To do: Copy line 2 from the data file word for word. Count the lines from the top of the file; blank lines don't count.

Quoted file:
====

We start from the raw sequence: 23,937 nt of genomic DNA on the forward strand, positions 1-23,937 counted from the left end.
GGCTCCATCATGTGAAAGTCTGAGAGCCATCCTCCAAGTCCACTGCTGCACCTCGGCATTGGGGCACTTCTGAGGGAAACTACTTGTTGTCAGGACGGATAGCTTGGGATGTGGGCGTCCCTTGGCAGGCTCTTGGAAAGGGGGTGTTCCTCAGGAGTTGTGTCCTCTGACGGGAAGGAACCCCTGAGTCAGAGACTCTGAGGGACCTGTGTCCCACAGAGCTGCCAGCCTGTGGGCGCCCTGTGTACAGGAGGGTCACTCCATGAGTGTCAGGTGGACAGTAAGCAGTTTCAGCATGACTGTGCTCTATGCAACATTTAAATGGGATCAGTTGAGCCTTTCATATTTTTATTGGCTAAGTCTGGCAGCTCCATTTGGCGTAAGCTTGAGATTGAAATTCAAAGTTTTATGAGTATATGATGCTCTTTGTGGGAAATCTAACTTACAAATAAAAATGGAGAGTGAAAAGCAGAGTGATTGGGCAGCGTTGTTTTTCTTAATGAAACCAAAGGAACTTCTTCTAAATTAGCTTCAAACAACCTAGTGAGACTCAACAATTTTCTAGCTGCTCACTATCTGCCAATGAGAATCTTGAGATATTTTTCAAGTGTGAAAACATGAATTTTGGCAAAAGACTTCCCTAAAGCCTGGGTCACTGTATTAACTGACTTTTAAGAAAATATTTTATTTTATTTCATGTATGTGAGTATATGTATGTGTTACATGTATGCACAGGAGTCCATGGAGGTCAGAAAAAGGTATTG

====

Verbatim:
GGCTCCATCATGTGAAAGTCTGAGAGCCATCCTCCAAGTCCACTGCTGCACCTCGGCATTGGGGCACTTCTGAGGGAAACTACTTGTTGTCAGGACGGATAGCTTGGGATGTGGGCGTCCCTTGGCAGGCTCTTGGAAAGGGGGTGTTCCTCAGGAGTTGTGTCCTCTGACGGGAAGGAACCCCTGAGTCAGAGACTCTGAGGGACCTGTGTCCCACAGAGCTGCCAGCCTGTGGGCGCCCTGTGTACAGGAGGGTCACTCCATGAGTGTCAGGTGGACAGTAAGCAGTTTCAGCATGACTGTGCTCTATGCAACATTTAAATGGGATCAGTTGAGCCTTTCATATTTTTATTGGCTAAGTCTGGCAGCTCCATTTGGCGTAAGCTTGAGATTGAAATTCAAAGTTTTATGAGTATATGATGCTCTTTGTGGGAAATCTAACTTACAAATAAAAATGGAGAGTGAAAAGCAGAGTGATTGGGCAGCGTTGTTTTTCTTAATGAAACCAAAGGAACTTCTTCTAAATTAGCTTCAAACAACCTAGTGAGACTCAACAATTTTCTAGCTGCTCACTATCTGCCAATGAGAATCTTGAGATATTTTTCAAGTGTGAAAACATGAATTTTGGCAAAAGACTTCCCTAAAGCCTGGGTCACTGTATTAACTGACTTTTAAGAAAATATTTTATTTTATTTCATGTATGTGAGTATATGTATGTGTTACATGTATGCACAGGAGTCCATGGAGGTCAGAAAAAGGTATTG